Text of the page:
HL Deb 16 January 1991 vol 524 cc80-2WA
Lord Lyell

asked Her Majesty's Government:

What action is proposed to improve the protection of livestock in markets.

Baroness Trumpington

Orders have been made under the Animal Health Act 1981, to come into force on 1st March 1991, which will lay down detailed welfare safeguards for farm livestock and horses in markets. This important legislation will create a new offence of causing injury or unnecessary suffering to animals in markets. Horses at markets and other places of sale will now be protected by specific controls for the first time. The new orders will introduce minimum ages at which calves and foals can be put through markets without their mothers. There will be a ban on selling calves more than twice in any 28-day period, and practices such as the use of electric goads on calves, young pigs, sheep and horses and the tying of poultry and calves will be prohibited. Among other new provisions are controls on handling, penning, feeding and watering animals.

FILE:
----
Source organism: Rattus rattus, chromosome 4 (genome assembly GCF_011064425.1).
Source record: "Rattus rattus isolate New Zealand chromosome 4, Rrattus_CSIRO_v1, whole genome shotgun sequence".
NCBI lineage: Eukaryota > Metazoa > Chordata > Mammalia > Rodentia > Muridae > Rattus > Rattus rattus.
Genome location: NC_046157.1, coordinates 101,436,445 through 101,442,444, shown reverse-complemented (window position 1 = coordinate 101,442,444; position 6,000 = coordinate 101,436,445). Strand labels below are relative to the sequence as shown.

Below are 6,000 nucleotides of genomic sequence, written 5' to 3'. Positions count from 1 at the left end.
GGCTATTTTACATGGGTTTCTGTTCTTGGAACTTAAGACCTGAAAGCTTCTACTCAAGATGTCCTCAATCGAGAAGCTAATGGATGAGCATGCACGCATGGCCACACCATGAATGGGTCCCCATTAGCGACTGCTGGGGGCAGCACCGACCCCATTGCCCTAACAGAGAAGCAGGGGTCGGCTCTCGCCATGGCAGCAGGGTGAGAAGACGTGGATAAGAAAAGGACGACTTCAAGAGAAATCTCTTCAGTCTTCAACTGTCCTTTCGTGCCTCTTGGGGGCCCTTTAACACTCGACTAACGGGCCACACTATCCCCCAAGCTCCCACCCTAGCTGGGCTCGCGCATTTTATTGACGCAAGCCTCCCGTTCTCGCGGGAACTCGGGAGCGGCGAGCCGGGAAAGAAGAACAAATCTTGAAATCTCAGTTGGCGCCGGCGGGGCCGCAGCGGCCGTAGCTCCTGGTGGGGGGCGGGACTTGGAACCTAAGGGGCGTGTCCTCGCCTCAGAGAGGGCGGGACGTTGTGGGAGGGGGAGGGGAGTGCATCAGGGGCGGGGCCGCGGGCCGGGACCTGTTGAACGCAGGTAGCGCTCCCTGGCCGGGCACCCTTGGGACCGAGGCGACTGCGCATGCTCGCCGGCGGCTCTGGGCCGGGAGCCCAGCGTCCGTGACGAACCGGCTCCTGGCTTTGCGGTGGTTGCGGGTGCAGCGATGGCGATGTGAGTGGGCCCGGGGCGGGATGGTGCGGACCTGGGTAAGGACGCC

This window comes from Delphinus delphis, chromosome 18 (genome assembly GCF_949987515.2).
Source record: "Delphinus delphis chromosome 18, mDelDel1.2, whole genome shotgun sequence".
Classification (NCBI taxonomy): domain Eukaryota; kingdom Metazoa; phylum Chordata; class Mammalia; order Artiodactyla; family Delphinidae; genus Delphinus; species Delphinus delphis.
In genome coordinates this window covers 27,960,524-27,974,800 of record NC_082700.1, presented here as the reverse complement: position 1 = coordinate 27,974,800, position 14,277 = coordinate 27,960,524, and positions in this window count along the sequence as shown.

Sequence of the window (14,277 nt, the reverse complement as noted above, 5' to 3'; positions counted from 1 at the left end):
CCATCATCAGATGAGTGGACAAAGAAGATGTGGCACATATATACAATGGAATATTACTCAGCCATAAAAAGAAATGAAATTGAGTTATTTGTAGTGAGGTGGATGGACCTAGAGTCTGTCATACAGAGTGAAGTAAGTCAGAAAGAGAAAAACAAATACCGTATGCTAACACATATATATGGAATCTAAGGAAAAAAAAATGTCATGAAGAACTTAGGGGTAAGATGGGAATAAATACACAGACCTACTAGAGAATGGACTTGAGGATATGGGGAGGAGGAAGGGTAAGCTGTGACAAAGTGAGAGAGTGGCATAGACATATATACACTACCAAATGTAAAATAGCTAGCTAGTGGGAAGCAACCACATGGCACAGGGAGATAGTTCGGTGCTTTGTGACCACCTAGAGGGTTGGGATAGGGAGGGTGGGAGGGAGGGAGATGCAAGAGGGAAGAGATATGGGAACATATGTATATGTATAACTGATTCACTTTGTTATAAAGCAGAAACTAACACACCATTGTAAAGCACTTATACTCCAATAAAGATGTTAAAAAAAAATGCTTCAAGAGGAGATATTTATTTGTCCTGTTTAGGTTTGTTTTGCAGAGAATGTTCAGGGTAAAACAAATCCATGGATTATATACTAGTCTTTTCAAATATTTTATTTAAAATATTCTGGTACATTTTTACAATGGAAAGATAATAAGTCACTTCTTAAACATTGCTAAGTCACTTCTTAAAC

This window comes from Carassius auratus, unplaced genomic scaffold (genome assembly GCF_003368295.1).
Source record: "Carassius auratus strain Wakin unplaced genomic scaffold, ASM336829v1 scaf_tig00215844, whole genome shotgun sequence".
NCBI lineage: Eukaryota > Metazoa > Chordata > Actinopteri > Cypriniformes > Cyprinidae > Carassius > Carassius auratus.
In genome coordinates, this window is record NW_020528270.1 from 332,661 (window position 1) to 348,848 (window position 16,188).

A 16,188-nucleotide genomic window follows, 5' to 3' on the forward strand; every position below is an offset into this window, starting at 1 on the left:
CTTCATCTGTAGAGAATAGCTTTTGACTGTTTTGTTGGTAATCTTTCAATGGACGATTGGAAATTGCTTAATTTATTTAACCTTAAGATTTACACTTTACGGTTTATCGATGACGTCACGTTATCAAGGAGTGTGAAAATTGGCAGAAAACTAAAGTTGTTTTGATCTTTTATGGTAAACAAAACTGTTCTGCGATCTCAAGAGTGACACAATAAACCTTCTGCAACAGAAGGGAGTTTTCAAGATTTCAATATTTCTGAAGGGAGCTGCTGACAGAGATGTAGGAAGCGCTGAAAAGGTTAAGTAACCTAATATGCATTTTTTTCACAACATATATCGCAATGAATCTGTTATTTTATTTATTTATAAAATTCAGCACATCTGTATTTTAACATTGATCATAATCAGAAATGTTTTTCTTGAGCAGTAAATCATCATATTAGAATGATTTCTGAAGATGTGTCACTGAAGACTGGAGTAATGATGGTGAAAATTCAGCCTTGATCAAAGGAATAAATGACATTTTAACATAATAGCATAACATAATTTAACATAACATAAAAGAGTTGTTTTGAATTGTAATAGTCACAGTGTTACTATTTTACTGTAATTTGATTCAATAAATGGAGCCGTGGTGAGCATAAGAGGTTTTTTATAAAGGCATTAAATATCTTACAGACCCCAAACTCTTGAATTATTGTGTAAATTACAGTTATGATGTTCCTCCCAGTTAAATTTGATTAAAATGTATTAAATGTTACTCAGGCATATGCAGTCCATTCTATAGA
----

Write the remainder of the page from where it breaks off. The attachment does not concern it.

This legislation has been discussed with market operators and other interested parties, and follows closely recommendations from the Farm Animal Welfare Council, to which we are very grateful. We are also issuing codes of practice which give further guidance to all those involved in markets on how best to safeguard the welfare of animals.

In recent years concern for animal welfare has become increasingly important in the design and running of today's markets. Everyone should realise that transport to and from market and the time spent there, can be potentially stressful for animals. The overriding principle behind the new orders and codes of practice is the need for particular care and consideration for all animals in these different environments.